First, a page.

While we generally believe that in appropriate circumstances a settlement which provides only cy pres relief can be approved as fair, reasonable and adequate, there is no doubt that this mechanism is subject to abuse and can be used as tool to settle a case to the advantage of no one but the plaintiffs' attorneys. Thus, the Ninth Circuit's opinion in In re Bluetooth Products Liability Litigation, No, 09-56683 (9 th Cir. Aug. 19, 2011) comes as no surprise.
In Bluetooth, the Court rejected a settlement which provided the class $100,000 in cy pres awards, zero dollars for economic injury, and $800,000 for class counsel. The immediate signal of a problem, of course, is the disparity between the cy pres award and the attorneys' fees, or, in the words of the Court, the "gross disproportion." Faced with this marker of possible unfairness, it was the duty of the trial court to conduct a "searching inquiry" into the fairness of the allocation of the total amount paid out by the defendant. The Court of Appeals found that the analysis performed by the lower court was inadequate and vacated the final approval order.
The Court of Appeals expressed its concern that the fee award was 83.2% of the total amount the defendants spent to settle the case. In the absence of any explanation from the lower court as to why the disproportion was reasonable, the Court of Appeals held that it had no choice but to remand to the trial court to permit it to provide the necessary explanation.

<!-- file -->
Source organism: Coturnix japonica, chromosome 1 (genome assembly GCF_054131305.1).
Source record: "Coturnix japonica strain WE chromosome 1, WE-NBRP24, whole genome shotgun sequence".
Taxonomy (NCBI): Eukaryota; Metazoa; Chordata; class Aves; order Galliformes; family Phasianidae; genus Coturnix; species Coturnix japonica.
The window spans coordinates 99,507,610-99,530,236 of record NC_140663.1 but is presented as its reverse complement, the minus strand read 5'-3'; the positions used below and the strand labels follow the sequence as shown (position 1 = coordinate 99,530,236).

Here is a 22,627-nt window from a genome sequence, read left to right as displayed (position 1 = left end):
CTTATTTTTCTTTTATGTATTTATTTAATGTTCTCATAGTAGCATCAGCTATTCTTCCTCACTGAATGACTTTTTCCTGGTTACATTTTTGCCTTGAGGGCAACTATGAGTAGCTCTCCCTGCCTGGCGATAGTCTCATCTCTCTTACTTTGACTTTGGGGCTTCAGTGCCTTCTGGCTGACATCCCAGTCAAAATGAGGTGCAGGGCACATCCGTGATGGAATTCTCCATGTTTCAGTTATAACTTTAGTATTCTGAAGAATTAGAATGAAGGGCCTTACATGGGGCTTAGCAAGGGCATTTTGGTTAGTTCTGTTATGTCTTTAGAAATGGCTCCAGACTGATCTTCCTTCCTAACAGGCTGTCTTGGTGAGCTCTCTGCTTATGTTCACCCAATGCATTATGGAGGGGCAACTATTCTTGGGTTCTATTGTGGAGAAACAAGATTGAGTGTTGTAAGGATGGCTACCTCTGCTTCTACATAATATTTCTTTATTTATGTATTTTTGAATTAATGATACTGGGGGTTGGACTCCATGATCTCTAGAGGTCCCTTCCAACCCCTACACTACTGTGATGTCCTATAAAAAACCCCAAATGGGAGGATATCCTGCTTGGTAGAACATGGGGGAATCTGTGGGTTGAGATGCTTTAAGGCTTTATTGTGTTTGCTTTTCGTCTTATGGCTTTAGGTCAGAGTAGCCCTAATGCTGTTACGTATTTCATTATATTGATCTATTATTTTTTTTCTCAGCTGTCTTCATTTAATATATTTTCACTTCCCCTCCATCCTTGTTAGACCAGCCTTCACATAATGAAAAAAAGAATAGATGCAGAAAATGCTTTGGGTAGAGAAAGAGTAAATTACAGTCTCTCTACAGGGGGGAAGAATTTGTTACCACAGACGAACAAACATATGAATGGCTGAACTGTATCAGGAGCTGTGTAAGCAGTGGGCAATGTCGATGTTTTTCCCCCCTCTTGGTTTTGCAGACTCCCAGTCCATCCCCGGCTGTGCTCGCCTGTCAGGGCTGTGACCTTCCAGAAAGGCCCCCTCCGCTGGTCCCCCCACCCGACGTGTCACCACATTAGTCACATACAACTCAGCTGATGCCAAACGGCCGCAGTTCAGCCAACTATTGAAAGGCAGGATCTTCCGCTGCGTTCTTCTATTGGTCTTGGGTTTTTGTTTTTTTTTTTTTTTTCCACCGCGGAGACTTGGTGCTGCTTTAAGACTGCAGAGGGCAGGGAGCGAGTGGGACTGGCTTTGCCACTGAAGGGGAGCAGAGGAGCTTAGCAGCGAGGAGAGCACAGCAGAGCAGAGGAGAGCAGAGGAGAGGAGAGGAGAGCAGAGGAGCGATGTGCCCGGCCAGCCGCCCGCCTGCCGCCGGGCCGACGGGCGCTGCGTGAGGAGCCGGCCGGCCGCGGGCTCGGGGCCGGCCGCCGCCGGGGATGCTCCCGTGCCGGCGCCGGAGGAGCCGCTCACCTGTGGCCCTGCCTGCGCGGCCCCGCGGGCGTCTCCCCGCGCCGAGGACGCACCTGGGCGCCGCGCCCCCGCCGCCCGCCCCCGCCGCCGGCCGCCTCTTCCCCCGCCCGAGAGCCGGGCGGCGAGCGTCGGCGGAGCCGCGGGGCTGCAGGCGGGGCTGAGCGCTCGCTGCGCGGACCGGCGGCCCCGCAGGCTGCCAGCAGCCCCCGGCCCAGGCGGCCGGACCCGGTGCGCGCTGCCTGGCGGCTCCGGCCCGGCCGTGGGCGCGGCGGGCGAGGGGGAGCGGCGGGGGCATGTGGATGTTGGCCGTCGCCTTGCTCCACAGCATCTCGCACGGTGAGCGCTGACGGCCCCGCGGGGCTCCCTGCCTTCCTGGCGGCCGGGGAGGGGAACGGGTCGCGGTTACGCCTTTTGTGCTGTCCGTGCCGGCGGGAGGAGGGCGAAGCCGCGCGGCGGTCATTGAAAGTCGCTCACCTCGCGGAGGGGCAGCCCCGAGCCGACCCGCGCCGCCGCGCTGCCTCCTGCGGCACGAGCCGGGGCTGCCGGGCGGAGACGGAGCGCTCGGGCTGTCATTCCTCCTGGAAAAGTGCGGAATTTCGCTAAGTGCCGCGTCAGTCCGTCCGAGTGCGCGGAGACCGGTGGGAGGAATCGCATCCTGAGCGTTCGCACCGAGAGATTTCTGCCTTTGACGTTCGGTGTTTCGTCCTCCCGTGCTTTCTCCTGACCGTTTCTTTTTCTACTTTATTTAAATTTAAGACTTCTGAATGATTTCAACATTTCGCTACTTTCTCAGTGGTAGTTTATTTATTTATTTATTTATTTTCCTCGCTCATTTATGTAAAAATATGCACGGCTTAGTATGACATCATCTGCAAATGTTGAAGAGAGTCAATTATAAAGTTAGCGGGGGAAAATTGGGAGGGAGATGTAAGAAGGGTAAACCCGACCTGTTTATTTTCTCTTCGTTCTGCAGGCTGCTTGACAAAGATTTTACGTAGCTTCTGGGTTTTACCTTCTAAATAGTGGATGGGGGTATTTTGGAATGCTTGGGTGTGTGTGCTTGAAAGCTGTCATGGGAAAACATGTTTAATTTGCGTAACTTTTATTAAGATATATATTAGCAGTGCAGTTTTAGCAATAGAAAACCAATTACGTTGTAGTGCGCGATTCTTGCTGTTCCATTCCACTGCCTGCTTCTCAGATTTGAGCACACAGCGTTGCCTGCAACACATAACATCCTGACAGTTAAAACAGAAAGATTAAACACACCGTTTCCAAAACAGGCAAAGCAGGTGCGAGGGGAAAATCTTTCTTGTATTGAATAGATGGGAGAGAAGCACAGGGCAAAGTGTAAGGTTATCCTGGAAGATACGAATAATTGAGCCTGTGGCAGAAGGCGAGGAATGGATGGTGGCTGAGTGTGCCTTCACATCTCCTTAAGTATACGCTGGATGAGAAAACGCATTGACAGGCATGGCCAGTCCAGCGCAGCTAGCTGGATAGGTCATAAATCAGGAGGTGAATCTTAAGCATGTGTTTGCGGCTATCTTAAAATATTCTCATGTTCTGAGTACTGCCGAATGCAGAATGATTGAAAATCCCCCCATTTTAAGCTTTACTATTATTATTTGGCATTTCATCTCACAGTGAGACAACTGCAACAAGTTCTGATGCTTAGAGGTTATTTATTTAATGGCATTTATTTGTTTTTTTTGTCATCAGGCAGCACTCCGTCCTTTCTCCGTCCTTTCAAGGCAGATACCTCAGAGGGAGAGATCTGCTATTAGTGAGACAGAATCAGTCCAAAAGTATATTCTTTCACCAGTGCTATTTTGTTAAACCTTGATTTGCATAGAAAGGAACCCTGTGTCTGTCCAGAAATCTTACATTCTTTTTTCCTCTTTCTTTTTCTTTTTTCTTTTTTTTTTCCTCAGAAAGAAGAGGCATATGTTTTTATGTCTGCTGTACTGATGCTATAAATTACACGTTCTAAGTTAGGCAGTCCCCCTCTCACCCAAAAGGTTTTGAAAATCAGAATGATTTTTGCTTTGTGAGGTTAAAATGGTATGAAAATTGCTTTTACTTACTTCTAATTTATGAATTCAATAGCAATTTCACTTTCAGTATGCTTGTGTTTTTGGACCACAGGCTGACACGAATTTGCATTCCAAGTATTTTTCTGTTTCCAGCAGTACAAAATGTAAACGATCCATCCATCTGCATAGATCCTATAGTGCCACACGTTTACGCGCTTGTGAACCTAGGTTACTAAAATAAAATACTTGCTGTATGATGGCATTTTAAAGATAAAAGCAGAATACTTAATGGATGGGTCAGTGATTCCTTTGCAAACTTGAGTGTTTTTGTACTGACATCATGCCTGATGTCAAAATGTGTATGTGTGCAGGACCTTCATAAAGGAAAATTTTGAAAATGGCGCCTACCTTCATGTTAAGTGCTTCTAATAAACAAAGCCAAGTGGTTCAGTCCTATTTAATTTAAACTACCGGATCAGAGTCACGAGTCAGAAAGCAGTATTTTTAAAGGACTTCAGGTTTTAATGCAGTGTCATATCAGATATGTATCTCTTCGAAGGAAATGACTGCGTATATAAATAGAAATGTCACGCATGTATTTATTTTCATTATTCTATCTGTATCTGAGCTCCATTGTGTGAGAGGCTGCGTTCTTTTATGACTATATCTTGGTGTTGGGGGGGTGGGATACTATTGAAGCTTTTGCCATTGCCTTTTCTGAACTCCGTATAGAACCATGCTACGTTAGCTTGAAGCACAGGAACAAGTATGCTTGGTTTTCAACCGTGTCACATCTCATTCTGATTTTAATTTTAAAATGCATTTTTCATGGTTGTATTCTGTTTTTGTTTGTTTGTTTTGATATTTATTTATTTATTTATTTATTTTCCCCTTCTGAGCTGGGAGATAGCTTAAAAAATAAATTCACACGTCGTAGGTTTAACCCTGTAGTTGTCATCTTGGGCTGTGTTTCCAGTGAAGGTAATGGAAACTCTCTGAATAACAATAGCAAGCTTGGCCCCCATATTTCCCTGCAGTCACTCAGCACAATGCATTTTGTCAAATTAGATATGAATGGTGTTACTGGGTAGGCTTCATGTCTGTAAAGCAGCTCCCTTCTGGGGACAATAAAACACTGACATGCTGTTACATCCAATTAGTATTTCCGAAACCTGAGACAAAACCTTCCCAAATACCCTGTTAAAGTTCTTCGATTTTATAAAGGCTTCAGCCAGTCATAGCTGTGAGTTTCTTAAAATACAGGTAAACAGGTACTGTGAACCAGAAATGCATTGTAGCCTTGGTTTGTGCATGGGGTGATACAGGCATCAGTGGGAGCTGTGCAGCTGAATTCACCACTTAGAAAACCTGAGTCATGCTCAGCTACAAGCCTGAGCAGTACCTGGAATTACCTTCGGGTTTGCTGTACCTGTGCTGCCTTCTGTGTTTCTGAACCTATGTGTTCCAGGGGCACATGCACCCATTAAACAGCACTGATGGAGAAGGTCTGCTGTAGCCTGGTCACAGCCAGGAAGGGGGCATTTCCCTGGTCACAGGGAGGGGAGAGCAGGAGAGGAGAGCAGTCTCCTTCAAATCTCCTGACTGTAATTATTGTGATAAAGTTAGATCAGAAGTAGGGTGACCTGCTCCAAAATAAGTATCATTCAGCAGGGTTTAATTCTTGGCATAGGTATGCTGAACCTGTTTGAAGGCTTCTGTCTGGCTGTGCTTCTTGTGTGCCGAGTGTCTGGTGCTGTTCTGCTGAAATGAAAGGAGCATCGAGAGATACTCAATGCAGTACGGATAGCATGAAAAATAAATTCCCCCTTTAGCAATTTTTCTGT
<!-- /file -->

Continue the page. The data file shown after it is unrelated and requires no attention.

For similar reasons, the Court of Appeals vacated both the opinion awarding fees and the opinion approving the settlement. The Court of Appeals again found that the trial court did not adequately examine the fee provision in the context of the settlement as a whole.
While the opinion in Bluetooth is directed at the failings of the trial court, it is the plaintiffs' lawyers who are responsible for the settlement and its coming apart. Any settlement which provides more relief to the attorneys than the class as a whole is sure to raise both eyebrows and objections. If Class Counsel enter into such a settlement it must be for very good reasons, reasons which make sense not only from the perspective of the attorneys but from the perspective of the class they purport to represent as well. Most importantly, Class Counsel must clearly express those reasons to the trial court and make sure that the Court understands its obligation to enter a detailed written opinion along with the Final Order.